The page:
Boston Dynamics shows new quadruped robots, including one with a head


Creepy/cool robot shop Boston Dynamics introduced the new SpotMini, a 55 pound robot that seems perfect for indoor use. YouTube description:

SpotMini is a new smaller version of the Spot robot that weighs 55 lbs dripping wet (65 lbs if you include its arm.) SpotMini is all-electric (no hydraulics) and runs for about 90 minutes on a charge, depending on what it is doing. SpotMini is one of the quietest robots we have ever built. It has a variety of sensors, including depth cameras, a solid state gyro (IMU) and proprioception sensors in the limbs. These sensors help with navigation and mobile manipulation. SpotMini performs some tasks autonomously, but often uses a human for high-level guidance

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This Twitter bot is mercilessly trolling Trump fans

Daily Beast
Scores of Trump supporters have been fighting with an automated Twitter robot that spouts nonsense, and was designed to piss them off and waste their time on the internet.

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Official corporate song anticipates freedom through an alliance of man and machine


Thinking machines are people, friend. I learned this when I chanced across electronics giant Ricoh's official corporate song. It has only 150 plays and is the only item in one of the company's myriad of localized YouTube channels, but I thought that its vision of a future alliance between man and machine compellingly inspirational. I have transcribed the lyrics below so you can sing along. There are multiple microprocessors within vocal range and all will be pleased. Read the rest

Do Robot Fireflies Dream of Electric Lights?

Rick Lieder's astounding backyard photography has inducted us into the worlds of bees, birds, and bugs, but his firefly photos (captured in his book Among a Thousand Fireflies, with a poem by Helen Frost) were astounding, even by his own high standards. In this piece, Lieder explains how he captured the intimate lives of the fireflies in his backyard to create a remarkable book.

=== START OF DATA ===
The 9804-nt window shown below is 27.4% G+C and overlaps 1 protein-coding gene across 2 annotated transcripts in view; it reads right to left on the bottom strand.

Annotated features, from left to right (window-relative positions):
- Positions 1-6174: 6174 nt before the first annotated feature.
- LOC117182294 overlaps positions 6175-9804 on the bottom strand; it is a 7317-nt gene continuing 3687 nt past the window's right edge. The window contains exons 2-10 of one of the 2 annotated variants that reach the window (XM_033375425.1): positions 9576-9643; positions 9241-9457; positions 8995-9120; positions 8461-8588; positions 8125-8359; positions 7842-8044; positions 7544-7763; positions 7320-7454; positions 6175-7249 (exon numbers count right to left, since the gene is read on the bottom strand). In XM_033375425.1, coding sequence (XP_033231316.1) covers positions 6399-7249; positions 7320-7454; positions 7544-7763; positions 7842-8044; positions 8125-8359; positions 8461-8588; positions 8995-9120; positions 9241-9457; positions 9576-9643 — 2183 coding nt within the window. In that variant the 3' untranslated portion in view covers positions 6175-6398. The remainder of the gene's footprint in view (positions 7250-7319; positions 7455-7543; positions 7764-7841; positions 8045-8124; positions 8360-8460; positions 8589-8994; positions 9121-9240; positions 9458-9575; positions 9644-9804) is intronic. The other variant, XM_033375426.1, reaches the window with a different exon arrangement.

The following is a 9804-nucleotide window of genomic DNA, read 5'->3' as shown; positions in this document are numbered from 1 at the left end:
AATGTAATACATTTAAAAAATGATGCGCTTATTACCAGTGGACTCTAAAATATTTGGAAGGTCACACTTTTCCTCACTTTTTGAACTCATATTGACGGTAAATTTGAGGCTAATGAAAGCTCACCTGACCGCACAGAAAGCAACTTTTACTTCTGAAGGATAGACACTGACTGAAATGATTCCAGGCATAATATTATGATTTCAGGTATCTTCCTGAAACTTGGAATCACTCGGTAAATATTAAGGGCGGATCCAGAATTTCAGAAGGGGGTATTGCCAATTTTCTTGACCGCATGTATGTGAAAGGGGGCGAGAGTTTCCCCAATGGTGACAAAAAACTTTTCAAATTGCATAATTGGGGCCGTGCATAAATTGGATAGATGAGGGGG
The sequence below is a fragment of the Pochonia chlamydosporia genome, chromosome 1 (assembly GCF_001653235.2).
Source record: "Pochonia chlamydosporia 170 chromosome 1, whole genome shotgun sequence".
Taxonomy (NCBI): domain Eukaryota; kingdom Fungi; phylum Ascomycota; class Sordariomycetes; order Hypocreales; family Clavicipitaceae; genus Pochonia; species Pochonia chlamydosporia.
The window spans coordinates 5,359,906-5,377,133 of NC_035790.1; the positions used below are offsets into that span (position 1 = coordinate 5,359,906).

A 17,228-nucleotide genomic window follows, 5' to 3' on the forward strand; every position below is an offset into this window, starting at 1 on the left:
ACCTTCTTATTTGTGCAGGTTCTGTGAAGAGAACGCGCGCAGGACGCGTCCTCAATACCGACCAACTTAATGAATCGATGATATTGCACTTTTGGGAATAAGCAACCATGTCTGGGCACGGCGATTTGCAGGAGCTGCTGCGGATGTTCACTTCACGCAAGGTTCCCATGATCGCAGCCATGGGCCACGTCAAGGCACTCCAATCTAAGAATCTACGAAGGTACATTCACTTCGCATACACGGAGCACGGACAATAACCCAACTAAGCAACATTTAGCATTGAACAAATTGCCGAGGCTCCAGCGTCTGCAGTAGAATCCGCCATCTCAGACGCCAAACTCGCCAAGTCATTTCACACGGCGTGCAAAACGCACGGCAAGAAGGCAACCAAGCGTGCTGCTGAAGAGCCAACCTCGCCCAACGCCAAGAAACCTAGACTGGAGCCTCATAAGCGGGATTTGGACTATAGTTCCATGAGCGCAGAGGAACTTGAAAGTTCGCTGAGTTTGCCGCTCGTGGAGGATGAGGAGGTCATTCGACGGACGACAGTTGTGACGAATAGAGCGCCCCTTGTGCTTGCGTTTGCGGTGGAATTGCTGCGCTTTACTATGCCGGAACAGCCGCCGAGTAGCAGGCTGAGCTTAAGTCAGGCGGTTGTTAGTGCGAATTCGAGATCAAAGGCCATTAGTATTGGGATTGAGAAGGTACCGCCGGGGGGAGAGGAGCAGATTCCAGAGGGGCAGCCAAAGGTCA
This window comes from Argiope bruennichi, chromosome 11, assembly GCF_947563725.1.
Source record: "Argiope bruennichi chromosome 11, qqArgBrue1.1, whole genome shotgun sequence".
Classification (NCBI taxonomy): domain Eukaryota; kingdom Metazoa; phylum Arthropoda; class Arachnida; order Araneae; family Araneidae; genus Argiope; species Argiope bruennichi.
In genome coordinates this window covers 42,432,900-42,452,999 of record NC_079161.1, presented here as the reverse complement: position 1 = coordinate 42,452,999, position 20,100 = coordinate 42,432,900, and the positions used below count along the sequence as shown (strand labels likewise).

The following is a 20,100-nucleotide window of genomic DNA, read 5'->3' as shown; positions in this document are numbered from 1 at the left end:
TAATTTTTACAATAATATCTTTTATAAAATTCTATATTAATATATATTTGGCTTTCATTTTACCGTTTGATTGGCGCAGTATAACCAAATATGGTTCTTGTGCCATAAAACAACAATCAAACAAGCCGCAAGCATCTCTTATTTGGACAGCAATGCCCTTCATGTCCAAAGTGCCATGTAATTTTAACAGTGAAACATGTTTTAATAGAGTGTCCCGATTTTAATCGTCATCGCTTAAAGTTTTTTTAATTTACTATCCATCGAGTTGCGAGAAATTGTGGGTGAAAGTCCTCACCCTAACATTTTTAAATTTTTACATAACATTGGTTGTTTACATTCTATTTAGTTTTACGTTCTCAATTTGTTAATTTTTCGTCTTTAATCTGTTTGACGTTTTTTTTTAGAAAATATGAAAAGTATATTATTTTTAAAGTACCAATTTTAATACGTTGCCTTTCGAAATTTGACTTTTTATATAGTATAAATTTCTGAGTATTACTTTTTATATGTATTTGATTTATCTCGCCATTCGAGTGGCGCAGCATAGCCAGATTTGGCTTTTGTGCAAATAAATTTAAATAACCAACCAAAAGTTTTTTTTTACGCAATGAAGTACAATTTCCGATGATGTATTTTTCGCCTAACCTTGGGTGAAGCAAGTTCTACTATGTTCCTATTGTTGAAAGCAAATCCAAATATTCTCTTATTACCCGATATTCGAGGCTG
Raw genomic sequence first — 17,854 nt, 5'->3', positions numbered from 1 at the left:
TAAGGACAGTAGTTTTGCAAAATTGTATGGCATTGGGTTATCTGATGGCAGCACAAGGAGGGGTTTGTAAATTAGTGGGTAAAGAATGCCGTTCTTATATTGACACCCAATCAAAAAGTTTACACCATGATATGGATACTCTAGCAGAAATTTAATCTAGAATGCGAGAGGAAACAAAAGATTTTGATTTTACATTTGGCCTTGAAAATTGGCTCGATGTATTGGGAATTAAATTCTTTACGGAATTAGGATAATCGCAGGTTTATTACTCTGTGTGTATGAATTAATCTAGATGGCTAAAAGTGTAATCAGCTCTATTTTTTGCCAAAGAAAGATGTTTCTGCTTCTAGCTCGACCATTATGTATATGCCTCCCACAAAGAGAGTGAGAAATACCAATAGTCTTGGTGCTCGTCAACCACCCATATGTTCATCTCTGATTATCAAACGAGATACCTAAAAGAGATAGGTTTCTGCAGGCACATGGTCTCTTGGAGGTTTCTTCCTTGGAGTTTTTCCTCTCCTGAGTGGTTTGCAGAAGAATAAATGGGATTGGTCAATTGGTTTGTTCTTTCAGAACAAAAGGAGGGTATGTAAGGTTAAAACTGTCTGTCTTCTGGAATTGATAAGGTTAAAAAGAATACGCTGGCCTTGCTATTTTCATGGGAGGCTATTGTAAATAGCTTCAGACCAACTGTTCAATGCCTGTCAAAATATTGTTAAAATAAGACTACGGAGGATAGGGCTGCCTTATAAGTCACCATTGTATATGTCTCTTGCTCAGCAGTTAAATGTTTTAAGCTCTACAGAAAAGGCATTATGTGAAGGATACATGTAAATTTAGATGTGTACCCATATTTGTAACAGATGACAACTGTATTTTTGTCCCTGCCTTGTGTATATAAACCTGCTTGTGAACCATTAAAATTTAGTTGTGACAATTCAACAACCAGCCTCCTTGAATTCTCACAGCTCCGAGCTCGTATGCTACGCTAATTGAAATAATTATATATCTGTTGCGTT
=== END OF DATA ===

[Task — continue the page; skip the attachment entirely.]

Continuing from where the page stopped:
The amazing, shitty robots of Simone Giertz

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Simone Giertz's oeuvre of "shitty robots" doesn't end with her marvellous slap-in-the-face alarm clock: her Youtube channel is full of examples of her work, each better than the last, from arms on her phone that let it commando-crawl along the sidewalk to the world's greatest hair-washing bot and the world's most alarming chopping bot. Read the rest

What if all pop stars used avatars?


Today we go to a future where all pop stars use avatars, clones, robots or cartoons instead of their real bodies and faces. What does that do to music? Can everybody pull off an avatar? And why would any pop star even want that?

Flash Forward: RSS | iTunes | Twitter | Facebook | Web | Patreon | Reddit

In this episode we talk about Beyonce clone conspiracy theories, how pop stars currently construct personas, and how fans might use their favorite star’s avatars. Plus, I go to a concert for a cartoon character.